EL PASO, Texas (KTSM) — If you’re feeling a little under the weather, why not just blame the weather? As it turns out, the monsoon season doesn’t just cause physical damage, it can also cause migraines.
The monsoon season, which lasts from June 15 to Sept. 30, has already brought many days of extreme weather changes in the Borderland, with a little more than six more weeks to go.
According to the American Migraine Foundation (AMF), those who experience migraines are “more susceptible to the influence of transient factors … that raise the risk for having a migraine attack,” including hormonal fluctuations, environmental stimuli such as weather (the monsoon!) or bright lights, certain smells and foods, alcohol, poor sleep and high stress.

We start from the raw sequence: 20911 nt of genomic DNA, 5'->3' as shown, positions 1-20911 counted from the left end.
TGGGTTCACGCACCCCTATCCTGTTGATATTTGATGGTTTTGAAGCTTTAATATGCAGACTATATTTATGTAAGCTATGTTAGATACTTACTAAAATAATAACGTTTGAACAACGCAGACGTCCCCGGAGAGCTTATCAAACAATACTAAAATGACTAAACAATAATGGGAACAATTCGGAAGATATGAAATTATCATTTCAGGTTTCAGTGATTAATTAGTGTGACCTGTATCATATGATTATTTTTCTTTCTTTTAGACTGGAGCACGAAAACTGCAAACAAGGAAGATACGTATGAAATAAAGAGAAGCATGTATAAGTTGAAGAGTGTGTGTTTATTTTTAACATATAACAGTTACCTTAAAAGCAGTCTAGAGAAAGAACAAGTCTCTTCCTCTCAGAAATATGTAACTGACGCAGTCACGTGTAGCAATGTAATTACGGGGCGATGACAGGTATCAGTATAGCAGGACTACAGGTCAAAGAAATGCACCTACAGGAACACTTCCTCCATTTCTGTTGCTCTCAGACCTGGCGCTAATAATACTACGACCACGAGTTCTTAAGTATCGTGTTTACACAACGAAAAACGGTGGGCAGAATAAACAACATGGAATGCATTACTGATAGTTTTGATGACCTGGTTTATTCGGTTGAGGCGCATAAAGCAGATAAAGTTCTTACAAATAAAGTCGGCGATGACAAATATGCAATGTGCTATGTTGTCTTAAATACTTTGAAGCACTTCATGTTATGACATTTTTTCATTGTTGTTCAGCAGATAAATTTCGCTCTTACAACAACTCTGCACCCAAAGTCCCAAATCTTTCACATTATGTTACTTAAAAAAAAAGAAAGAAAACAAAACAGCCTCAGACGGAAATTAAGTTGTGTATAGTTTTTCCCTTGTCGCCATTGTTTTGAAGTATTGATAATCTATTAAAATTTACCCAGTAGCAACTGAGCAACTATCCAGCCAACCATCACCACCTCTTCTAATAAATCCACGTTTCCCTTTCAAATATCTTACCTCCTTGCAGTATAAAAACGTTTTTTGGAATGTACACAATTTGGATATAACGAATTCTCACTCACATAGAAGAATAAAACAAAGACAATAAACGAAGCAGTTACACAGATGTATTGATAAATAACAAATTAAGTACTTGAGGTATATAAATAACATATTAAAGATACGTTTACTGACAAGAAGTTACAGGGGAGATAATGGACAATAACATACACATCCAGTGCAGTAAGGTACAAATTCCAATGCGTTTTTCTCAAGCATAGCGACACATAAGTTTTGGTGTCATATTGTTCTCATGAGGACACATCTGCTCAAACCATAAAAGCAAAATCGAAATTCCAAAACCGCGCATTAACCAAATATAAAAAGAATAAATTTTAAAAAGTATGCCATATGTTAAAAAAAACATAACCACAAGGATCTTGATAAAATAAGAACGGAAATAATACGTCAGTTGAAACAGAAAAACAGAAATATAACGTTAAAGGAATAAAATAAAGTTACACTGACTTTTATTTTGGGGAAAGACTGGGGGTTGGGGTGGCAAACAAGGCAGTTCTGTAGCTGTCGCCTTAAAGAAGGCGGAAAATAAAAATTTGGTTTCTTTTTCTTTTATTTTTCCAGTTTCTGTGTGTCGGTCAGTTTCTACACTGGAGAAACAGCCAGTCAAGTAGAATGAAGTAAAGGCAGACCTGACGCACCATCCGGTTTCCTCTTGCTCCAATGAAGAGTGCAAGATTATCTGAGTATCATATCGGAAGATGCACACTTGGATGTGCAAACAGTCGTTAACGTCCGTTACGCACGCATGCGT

Headache specialist Dr. Amaal Sterling, a professor of Neurology at the Mayo Clinic, said severe weather changes from dry heat to humidity and rain could trigger those migraines.
“It doesn’t necessarily matter what part of the world you live, any place you live that is going through dramatic weather changes, those individuals with migraines could be particularly vulnerable to migraine attacks,” she said.
Many people can feel a change of weather coming due to an achy feeling in their joints and many of Sterling’s patients say they can predict a shift in the weather better than a meteorologist. She said up to 60 percent of her patients tell her that weather is a strong predictor of a migraine attack, but there are ways to help mitigate that. Sterling said doctors can prescribe preventive medicine to be used at the first sign of an oncoming migraine.
“Around the time of the monsoon is when we see an increase number of calls from patients in our headache
clinic, because they are just not doing well, and they need additional support, medications or even sometimes procedures to help break a bad migraine attack,” she said.
Nationwide, migraines affect more than 37 million men, women and children and costs more than $20 billion due to its debilitating nature, the AMF said.